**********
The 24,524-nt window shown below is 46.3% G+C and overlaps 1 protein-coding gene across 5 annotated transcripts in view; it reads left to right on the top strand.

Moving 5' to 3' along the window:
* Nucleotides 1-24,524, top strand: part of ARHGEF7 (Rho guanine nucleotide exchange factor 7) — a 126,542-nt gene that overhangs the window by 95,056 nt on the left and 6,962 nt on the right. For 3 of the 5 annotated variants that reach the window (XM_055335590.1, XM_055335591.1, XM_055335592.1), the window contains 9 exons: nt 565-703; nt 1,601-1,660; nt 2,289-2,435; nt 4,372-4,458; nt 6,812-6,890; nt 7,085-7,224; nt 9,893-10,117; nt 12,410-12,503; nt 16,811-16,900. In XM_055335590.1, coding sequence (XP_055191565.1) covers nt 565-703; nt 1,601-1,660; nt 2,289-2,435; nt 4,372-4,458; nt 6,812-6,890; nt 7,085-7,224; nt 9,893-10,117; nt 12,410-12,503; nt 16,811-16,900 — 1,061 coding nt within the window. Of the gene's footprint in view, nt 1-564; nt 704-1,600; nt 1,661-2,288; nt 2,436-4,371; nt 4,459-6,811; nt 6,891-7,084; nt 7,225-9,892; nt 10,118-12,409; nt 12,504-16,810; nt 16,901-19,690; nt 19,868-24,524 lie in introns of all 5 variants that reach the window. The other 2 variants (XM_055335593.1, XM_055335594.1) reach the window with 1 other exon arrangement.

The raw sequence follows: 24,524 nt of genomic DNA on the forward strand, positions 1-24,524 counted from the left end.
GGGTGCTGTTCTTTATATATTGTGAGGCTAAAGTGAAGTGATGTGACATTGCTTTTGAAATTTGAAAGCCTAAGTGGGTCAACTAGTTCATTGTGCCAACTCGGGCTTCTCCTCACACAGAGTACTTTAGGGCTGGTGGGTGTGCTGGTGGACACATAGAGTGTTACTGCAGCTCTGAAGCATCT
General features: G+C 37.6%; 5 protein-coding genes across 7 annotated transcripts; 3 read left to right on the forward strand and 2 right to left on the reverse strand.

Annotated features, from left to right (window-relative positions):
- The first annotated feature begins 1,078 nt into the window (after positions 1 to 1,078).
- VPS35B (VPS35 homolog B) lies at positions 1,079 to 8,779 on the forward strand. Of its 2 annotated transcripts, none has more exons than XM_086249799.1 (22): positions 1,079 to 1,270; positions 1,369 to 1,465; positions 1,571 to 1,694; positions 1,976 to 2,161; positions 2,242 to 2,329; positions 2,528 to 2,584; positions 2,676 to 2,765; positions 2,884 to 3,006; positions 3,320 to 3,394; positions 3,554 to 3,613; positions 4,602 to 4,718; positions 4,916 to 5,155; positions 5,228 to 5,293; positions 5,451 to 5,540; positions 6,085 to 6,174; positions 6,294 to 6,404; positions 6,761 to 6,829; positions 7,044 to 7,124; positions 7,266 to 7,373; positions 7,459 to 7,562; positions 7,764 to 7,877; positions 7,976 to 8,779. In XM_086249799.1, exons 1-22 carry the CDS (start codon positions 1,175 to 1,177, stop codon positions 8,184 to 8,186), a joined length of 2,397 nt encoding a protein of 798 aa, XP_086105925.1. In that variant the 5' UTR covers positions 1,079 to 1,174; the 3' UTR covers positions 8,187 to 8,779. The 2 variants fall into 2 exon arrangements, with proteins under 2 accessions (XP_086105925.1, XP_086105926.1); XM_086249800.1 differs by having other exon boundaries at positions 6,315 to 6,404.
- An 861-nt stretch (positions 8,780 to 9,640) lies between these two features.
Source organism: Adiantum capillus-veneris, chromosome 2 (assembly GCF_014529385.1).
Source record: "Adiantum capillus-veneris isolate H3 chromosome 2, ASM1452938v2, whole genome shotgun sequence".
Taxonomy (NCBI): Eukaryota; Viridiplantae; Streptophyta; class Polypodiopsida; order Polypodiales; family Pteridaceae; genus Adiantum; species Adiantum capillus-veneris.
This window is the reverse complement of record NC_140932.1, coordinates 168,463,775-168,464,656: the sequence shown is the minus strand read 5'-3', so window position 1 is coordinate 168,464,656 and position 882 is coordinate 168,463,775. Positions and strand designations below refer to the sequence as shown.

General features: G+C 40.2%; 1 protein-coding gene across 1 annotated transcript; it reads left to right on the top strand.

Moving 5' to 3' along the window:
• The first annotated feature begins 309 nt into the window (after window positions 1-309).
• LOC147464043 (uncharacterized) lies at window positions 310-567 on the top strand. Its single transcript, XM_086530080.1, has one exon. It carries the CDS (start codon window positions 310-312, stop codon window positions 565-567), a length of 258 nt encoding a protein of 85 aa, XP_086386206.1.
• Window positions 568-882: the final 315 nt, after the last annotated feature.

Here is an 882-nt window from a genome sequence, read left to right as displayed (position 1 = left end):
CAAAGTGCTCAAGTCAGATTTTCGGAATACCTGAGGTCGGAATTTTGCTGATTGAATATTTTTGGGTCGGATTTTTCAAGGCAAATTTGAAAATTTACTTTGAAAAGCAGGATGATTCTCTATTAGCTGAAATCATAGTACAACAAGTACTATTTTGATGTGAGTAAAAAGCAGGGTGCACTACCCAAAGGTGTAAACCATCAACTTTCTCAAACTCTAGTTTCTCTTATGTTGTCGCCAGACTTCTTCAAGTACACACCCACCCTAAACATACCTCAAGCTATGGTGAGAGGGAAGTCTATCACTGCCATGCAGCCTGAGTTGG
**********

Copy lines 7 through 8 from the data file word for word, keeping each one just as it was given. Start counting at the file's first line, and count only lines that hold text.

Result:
Annotated features, from left to right (window-relative positions):
- The first annotated feature begins 1,078 nt into the window (after positions 1 to 1,078).